Rating: 2 out of 10.

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Calm

You're a scientist researching a widespread plague that kills people who get all emo. (Most people are therefore dead.) Starts with a great premise and promise, but gets killed by parser problems, overuse of humor, and a messy map. It's kind of fun to build up a collection of useless junk, though.

Rating: 5 out of 10.

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The Myothian Falcon

You're an old-fashioned private dick in the far future, trying to solve a murder. Unfortunately, you're no Tex Murphy and neither is this game. Okay, it's about as good as Under a Killing Moon (and has some similar flaws such as being too long and having too many people to talk to). It was nice of the author to include a plot summary.

Rating: 6 out of 10

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Blind

You're a blind woman who's been kidnapped and locked up in a strange place. Good idea for a story, but the experience is hardly different from that of a seeing character. (Maybe that's the point.) Unfortunately, blind people don't make up for their disability with large inventory capacity, and that's a problem here among others.

Rating: 3 out of 10.

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The Hours

Brisk, fun action thriller that feels a lot like last year's second place winner, Rogue of the Multiverse. You're a time traveler who screws up a heist at the Library of Alexandria. The convoluted plot has well-defined rules, so as with Inception, if you feel lost, just go with the flow.

Rating: 7 out of 10.

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Six

Aimed at kids, this one has you play hide and seek at a park. Pretty high production values with title graphics, sound clips, and a 22-page PDF manual!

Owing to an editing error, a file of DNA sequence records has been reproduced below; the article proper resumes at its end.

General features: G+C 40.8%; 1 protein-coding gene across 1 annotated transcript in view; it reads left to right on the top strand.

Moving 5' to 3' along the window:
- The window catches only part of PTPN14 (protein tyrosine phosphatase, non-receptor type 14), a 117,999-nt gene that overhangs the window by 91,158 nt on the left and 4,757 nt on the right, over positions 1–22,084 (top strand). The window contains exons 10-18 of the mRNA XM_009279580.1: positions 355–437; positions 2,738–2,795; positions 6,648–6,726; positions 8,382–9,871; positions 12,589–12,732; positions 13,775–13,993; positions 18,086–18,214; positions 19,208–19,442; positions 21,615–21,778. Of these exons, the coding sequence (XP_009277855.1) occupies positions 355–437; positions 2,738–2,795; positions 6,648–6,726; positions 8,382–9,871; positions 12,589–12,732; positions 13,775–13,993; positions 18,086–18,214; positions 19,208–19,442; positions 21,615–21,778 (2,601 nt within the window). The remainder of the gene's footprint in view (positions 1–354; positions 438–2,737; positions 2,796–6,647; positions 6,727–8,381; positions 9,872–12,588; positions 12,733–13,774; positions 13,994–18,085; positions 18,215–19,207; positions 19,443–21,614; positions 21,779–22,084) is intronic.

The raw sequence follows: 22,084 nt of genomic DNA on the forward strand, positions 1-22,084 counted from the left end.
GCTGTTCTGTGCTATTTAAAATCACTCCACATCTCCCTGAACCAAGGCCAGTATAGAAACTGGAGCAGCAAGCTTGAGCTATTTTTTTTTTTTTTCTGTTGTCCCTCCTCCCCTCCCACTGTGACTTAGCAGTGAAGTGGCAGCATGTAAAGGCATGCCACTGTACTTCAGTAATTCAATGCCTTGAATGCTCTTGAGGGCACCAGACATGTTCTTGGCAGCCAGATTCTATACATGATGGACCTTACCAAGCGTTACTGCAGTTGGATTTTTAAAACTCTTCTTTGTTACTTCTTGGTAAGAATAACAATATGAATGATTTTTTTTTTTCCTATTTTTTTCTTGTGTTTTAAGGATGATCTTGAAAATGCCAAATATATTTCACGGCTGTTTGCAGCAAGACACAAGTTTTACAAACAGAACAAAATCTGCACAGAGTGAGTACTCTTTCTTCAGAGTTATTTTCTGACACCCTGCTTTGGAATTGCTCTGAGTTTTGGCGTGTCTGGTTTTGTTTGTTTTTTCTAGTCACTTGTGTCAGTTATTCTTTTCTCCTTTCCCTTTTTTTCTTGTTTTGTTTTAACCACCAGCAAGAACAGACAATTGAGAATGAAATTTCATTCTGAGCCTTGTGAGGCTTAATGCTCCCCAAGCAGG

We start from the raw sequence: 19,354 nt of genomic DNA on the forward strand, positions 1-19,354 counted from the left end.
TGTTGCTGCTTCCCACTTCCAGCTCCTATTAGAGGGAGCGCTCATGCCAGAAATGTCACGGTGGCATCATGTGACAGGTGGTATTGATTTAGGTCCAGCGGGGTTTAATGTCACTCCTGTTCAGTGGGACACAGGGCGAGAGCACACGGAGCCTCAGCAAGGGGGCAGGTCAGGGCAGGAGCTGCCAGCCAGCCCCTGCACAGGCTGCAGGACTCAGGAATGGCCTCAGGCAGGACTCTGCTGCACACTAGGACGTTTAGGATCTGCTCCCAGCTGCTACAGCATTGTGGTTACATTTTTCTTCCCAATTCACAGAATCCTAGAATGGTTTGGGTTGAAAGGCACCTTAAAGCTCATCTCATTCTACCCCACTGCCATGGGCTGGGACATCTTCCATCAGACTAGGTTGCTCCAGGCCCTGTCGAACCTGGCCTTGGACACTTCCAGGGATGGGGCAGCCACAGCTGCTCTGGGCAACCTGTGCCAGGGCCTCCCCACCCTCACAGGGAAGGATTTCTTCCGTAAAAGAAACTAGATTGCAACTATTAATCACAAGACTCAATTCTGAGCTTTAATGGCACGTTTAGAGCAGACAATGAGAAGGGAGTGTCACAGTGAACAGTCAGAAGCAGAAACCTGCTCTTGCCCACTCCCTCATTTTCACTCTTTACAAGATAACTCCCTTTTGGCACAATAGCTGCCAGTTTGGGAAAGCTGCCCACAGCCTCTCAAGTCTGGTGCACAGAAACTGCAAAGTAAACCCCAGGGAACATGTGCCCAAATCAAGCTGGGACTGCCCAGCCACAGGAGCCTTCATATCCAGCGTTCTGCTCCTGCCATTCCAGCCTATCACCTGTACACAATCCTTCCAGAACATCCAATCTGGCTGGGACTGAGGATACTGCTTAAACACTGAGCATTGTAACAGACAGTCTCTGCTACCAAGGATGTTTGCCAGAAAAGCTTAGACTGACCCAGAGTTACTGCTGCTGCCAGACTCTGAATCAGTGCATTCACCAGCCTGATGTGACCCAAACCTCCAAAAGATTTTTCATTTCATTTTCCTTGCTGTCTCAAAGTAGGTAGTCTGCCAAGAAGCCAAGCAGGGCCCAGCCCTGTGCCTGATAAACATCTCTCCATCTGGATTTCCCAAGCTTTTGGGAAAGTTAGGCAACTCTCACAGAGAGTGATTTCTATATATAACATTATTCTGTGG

Rating: 6 out of 10.

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The Play

Web-based story about the final rehearsal before a play's performance. As the director, you have to make decisions when things go wrong and your unreliable actors screw up. Nice, clean presentation, good writing, fun to go through several times to see the various possibilities.

Rating: 7 out of 10.

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Professor Frank

R.E.M. sang that "everyone hates a sad professor," and if there's a sadder professor than a newt biologist who's trapped in a library filled with psychopaths that can only be pacified with Scottish meats, I don't want to know.

Rating: 3 out of 10.

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Cana According To Micah

Presented as a found text about a wedding party in Biblical times, this is a cute and engaging tale that would especially amuse Bible scholars. The solution is so complicated that I was ready to hate the game. But I used the hints to get through it and found it pretty decent if suddenly preachy in the end.

Rating: 6 out of 10.

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Fog Convict

Crummy, crummy entry about an escaped murderer that visits your college campus while a thick fog sets in. Lazily programmed and written, utterly confusing to navigate. Made me pine for the Xen games of earlier IFComps.

Rating: 1 out of 10.

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The Binary

You're some kind of dude-outside-time who has to repair the timeline, Bill-Murray-in-Groundhog-Day style. The story is too cool to explain what it's about, but it's kind of neat to solve.

Rating: 6 out of 10.

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How Suzy Got Her Powers

David Whyld has written some real key-pressers (that's my IF equivalent term for "page-turners") in the past, but this superheroine origin story isn't on a par with them.

Rating: 4 out of 10.

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The Ship of Whimsy

Brief, easy, imaginative game in which you have to get a crazy fantasy boat ready to sail.

Rating: 5 out of 10

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Andromeda Awakening

This seems to be an interesting, if preposterous, sci-fi tale. Unfortunately, the near-UV prose makes it very difficult for me to play the game and take the story seriously.

Rating: 3 out of 10.

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A Comedy of Error Messages

What if TRON were a ROMCOM? Use cyberspace to save a geek from a crushing blow to his or her social life. Frankly, the player perspective made me feel confused and uncomfortable, but the game is amusing, clever, and well-written.

Rating: 7 out of 10.

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Death of Schlig